Then we worked with the New Horizons Regional Education Center (NHREC) in Virginia and other employers to create an expanded pubic private partnership to provide career and technical educational options for students within the school districts. NHREC is the largest of nine regional centers in the Commonwealth of Virginia.  NHREC has become a benchmark for community partnerships

The New Horizons Regional Education Center (NHREC) in Virginia has engaged in a public private partnership with Newport News Shipbuilding Apprentice School, employers, public school leaders, legislators and families. They are working to provide career and technical educational options for students within the school districts. NHREC has become a benchmark for community partnerships. Educators and families are discovering that career technical initiatives valued by employers can provide an equitable gateway for each student to learn how to be capable of achieving their career goals and dreams.

Glenn commented, “Upcoming graduates will step into a rapidly changing workforce, with a growing number of “new-collar jobs'' requiring specialized, technical skill sets. The future of learning is changing — Beyond creating a world online, advances in artificial intelligence, cognitive technologies, and robotics are upending traditional assumptions about jobs and technology’s role in the workplace. For kids wanting to seize these opportunities, having transferable skills will be more important than a degree. For many, a strong foundation in science, technology, engineering, and math skills will be invaluable. And for some, apprenticeship and certification programs will be essential.”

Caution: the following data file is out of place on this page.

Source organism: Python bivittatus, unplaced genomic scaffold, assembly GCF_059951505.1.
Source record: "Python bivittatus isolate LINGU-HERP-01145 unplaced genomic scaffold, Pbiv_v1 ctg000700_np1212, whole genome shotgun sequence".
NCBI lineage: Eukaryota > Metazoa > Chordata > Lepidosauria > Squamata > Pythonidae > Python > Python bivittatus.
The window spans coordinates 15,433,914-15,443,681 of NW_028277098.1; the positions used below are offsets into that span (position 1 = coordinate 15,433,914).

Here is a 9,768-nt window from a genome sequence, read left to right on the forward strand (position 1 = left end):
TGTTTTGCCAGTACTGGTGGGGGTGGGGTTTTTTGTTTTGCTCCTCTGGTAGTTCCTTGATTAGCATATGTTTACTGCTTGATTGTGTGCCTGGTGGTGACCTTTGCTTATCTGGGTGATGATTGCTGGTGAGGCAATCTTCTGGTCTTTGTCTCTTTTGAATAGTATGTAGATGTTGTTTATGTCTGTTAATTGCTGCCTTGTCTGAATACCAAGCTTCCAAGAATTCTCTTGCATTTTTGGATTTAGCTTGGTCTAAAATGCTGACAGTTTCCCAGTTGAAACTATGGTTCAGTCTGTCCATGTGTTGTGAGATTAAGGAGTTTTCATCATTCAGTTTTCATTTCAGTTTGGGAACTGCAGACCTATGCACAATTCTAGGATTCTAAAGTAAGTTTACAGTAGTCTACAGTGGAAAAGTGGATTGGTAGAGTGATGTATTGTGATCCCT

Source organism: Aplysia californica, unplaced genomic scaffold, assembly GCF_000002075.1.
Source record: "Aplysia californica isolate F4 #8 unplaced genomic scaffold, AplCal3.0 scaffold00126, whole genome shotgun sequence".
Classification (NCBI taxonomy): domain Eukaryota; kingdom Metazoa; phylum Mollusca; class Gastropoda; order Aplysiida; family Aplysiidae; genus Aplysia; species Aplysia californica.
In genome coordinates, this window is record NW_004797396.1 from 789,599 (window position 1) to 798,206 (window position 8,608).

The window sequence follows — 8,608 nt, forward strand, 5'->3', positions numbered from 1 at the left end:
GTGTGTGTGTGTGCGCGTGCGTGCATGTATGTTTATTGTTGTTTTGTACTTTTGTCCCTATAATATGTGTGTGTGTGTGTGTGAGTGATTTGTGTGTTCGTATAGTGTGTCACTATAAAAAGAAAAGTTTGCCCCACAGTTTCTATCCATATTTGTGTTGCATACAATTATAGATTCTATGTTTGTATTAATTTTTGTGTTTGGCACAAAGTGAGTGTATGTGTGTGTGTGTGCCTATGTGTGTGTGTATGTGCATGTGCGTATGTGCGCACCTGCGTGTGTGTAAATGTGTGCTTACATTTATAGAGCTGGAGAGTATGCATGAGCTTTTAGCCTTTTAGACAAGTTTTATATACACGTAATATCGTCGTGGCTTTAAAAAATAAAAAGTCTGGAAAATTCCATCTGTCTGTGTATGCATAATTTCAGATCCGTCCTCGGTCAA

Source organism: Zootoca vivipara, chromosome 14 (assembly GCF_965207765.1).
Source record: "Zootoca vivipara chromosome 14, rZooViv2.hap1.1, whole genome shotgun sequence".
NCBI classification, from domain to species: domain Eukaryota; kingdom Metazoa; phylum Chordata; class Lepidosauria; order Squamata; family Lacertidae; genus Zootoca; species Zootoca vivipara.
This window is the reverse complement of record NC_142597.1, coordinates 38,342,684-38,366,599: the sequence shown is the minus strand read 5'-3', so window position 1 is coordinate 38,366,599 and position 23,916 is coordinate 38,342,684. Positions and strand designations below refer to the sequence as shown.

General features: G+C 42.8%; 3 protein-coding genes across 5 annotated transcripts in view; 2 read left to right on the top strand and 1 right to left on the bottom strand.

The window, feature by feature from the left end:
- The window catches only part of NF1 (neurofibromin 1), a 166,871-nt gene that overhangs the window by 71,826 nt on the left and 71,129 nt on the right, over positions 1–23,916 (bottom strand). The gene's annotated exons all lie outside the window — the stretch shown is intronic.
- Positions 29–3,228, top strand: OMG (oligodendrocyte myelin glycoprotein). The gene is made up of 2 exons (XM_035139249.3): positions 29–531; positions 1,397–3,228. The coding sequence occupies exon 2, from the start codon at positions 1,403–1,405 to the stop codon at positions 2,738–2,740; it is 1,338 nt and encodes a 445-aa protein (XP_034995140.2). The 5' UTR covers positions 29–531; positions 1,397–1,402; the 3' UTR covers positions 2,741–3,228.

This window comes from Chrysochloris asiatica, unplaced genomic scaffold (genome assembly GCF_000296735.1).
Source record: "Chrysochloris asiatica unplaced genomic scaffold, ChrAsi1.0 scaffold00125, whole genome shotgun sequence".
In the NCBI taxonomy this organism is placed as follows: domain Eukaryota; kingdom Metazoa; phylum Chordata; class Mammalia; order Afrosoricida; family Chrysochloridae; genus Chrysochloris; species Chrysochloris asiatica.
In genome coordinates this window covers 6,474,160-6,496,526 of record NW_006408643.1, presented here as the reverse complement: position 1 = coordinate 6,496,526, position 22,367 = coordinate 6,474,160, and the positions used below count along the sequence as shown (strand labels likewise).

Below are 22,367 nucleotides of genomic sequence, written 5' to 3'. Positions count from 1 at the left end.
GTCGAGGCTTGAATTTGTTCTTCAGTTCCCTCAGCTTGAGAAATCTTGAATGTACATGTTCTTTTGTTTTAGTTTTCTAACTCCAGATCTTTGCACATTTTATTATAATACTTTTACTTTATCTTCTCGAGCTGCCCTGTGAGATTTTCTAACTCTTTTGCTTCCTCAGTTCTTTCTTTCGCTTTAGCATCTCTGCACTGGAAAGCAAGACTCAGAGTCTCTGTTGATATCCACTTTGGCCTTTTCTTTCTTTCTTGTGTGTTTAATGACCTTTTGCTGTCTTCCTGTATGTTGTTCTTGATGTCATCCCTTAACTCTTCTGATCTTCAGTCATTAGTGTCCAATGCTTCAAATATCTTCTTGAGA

Glenn also sent me information about Virginia’s lab schools. He said, “These schools are partnerships between public and private universities and colleges, as well as private companies and local K-12 schools. Lab schools that have a specific focus, such as STEM or literacy, or a particular skill or industry, will create learning environments that engage students in hands-on learning.”  My research discovered:  “Legislation approved by the 2010 General Assembly (HB 1389 and SB 736) and the 2012 General Assembly (HB 577) allows any public or private institution of higher education in the commonwealth with an approved teacher-preparation program to establish a college partnership laboratory school…College partnership laboratory schools are public schools established by contract between the governing board of a college partnership laboratory school and the Board of Education.”